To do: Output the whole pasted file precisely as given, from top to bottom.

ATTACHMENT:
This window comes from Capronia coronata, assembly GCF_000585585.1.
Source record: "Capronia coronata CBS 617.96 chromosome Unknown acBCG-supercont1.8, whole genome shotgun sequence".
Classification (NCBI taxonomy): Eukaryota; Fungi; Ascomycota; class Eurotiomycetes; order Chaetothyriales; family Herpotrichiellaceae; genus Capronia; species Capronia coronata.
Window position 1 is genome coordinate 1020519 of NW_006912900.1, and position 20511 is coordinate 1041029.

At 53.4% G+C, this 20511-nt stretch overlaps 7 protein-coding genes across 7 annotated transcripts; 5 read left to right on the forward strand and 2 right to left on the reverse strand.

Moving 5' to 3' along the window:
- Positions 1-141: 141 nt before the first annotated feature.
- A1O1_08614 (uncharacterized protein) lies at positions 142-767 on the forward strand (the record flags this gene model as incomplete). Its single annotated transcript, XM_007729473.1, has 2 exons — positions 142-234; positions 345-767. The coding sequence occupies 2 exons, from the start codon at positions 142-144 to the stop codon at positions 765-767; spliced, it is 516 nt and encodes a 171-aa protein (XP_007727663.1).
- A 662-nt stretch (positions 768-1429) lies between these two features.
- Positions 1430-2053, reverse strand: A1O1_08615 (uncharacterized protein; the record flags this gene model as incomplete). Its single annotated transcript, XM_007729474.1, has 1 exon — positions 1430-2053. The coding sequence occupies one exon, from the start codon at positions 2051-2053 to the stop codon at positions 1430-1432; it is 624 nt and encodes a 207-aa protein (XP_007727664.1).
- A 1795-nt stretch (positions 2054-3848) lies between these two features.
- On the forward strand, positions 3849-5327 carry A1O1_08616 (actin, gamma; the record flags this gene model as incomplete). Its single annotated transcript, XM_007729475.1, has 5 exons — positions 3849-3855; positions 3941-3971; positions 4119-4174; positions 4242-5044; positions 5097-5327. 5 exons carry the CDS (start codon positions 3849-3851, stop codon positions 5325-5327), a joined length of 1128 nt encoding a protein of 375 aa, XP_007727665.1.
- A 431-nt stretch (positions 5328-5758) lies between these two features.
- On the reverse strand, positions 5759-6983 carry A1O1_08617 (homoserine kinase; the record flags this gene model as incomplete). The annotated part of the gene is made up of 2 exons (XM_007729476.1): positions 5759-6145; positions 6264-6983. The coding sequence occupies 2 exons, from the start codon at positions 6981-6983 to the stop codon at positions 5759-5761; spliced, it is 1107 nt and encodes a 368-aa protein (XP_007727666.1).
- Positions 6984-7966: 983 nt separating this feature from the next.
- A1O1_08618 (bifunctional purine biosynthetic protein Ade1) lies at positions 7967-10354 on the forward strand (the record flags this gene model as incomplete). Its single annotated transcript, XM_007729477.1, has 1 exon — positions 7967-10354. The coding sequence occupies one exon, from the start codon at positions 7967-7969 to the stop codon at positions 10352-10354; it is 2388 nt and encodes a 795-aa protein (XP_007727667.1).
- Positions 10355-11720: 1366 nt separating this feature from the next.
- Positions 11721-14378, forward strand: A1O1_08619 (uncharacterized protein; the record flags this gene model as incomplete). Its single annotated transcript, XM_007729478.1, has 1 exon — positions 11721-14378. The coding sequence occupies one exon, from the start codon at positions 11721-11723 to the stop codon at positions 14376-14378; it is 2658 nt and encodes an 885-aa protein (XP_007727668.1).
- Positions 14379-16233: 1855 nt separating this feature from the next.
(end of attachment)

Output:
This window comes from Capronia coronata, assembly GCF_000585585.1.
Source record: "Capronia coronata CBS 617.96 chromosome Unknown acBCG-supercont1.8, whole genome shotgun sequence".
Classification (NCBI taxonomy): Eukaryota; Fungi; Ascomycota; class Eurotiomycetes; order Chaetothyriales; family Herpotrichiellaceae; genus Capronia; species Capronia coronata.
Window position 1 is genome coordinate 1020519 of NW_006912900.1, and position 20511 is coordinate 1041029.

At 53.4% G+C, this 20511-nt stretch overlaps 7 protein-coding genes across 7 annotated transcripts; 5 read left to right on the forward strand and 2 right to left on the reverse strand.

Moving 5' to 3' along the window:
- Positions 1-141: 141 nt before the first annotated feature.
- A1O1_08614 (uncharacterized protein) lies at positions 142-767 on the forward strand (the record flags this gene model as incomplete). Its single annotated transcript, XM_007729473.1, has 2 exons — positions 142-234; positions 345-767. The coding sequence occupies 2 exons, from the start codon at positions 142-144 to the stop codon at positions 765-767; spliced, it is 516 nt and encodes a 171-aa protein (XP_007727663.1).
- A 662-nt stretch (positions 768-1429) lies between these two features.
- Positions 1430-2053, reverse strand: A1O1_08615 (uncharacterized protein; the record flags this gene model as incomplete). Its single annotated transcript, XM_007729474.1, has 1 exon — positions 1430-2053. The coding sequence occupies one exon, from the start codon at positions 2051-2053 to the stop codon at positions 1430-1432; it is 624 nt and encodes a 207-aa protein (XP_007727664.1).
- A 1795-nt stretch (positions 2054-3848) lies between these two features.
- On the forward strand, positions 3849-5327 carry A1O1_08616 (actin, gamma; the record flags this gene model as incomplete). Its single annotated transcript, XM_007729475.1, has 5 exons — positions 3849-3855; positions 3941-3971; positions 4119-4174; positions 4242-5044; positions 5097-5327. 5 exons carry the CDS (start codon positions 3849-3851, stop codon positions 5325-5327), a joined length of 1128 nt encoding a protein of 375 aa, XP_007727665.1.
- A 431-nt stretch (positions 5328-5758) lies between these two features.
- On the reverse strand, positions 5759-6983 carry A1O1_08617 (homoserine kinase; the record flags this gene model as incomplete). The annotated part of the gene is made up of 2 exons (XM_007729476.1): positions 5759-6145; positions 6264-6983. The coding sequence occupies 2 exons, from the start codon at positions 6981-6983 to the stop codon at positions 5759-5761; spliced, it is 1107 nt and encodes a 368-aa protein (XP_007727666.1).
- Positions 6984-7966: 983 nt separating this feature from the next.
- A1O1_08618 (bifunctional purine biosynthetic protein Ade1) lies at positions 7967-10354 on the forward strand (the record flags this gene model as incomplete). Its single annotated transcript, XM_007729477.1, has 1 exon — positions 7967-10354. The coding sequence occupies one exon, from the start codon at positions 7967-7969 to the stop codon at positions 10352-10354; it is 2388 nt and encodes a 795-aa protein (XP_007727667.1).
- Positions 10355-11720: 1366 nt separating this feature from the next.
- Positions 11721-14378, forward strand: A1O1_08619 (uncharacterized protein; the record flags this gene model as incomplete). Its single annotated transcript, XM_007729478.1, has 1 exon — positions 11721-14378. The coding sequence occupies one exon, from the start codon at positions 11721-11723 to the stop codon at positions 14376-14378; it is 2658 nt and encodes an 885-aa protein (XP_007727668.1).
- Positions 14379-16233: 1855 nt separating this feature from the next.